Publisher’s letter: Supply Chain Complexities

The last few years I have traveled the nation speaking at events, seminars and national sales meetings about the complicated U.S. Healthcare Supply Chain. As our nation worked its way out of the financial meltdown in 2008 – and braced itself for reform – suppliers, providers and communities saw great pressure and strain on the supply chains of our nation’s hospitals and IDNs.

Since 2008 we have seen supply chain leaders take drastic action to ensure their systems stay solvent and persevere through these historic economic and political challenges. They worked tirelessly to reduce spending, drive standardization and educate and influence clinicians trying to moderate utilization.
The influence these supply chain leaders demonstrated during these difficult times and the results they delivered have made them a key component of the leadership team in IDNs from coast to coast. They’ve worked tirelessly to position the supply chain as a strategic piece inside the IDN – not just an operational cost center.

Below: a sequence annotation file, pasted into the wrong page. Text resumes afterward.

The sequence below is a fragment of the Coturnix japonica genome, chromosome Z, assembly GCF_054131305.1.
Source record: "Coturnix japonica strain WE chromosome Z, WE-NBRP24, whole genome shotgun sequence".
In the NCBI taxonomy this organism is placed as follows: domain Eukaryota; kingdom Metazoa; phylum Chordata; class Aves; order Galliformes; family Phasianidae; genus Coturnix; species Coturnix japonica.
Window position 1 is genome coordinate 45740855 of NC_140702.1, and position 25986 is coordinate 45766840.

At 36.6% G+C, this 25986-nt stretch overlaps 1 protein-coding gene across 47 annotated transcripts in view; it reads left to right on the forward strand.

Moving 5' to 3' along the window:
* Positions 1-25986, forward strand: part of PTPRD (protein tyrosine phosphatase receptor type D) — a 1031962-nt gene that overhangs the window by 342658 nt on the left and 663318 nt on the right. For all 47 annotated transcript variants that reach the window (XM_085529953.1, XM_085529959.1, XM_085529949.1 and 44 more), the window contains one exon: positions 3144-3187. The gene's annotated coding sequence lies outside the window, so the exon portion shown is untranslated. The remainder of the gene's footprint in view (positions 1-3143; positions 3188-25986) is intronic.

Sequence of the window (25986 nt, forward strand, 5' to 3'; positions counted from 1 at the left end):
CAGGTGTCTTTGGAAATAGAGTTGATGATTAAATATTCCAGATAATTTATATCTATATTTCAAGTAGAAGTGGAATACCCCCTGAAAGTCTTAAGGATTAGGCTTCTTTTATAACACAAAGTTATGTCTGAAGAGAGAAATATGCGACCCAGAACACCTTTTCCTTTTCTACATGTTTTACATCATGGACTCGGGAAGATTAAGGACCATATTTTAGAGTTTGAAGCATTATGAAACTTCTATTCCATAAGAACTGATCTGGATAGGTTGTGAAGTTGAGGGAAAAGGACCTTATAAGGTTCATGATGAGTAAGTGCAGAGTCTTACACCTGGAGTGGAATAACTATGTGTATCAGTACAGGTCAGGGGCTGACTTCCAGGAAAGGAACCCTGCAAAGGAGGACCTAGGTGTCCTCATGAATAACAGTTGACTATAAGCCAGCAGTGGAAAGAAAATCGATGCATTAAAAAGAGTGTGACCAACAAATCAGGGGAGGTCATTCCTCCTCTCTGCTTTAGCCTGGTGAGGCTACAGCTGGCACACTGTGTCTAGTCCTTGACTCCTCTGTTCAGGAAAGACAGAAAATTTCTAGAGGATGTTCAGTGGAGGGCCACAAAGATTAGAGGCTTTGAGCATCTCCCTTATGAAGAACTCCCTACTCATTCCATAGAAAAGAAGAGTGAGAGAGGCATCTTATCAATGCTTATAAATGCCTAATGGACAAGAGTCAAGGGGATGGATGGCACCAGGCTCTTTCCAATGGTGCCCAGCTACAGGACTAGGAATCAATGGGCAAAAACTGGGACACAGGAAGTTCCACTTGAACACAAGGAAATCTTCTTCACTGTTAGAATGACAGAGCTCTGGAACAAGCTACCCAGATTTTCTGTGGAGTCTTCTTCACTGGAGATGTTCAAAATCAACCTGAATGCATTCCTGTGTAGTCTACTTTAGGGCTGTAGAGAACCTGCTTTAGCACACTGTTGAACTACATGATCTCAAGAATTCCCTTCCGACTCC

As I write this, we are about 50 days from the presidential election, and just three months from 2013, when reimbursement reform really starts to commence. Regardless of who wins the election, I think we will continue to see our supply chain evolve into more complex systems than in the recent past.
I expect major IDNs to continue to organize into aggregation groups and leverage their GPO contracts, enjoy the benefits of participation in Regional Purchasing Coalitions, engage in direct contracting – and even start their own GPO!

We are seeing it already. Just in the last few months, multiple large multi-state IDNs have announced the formation of wholly owned GPOs. Pretty interesting to think a supply chain leader can be a shareholder of a national GPO, stakeholder in a RPC, orchestrate direct contracts and own a GPO.

Thanks for reading this issue of the Journal of Healthcare Contracting.

John Pritchard About John Pritchard

John Pritchard is the publisher of The Journal of Healthcare Contracting as well as The Major Accounts Exchange (The Max).

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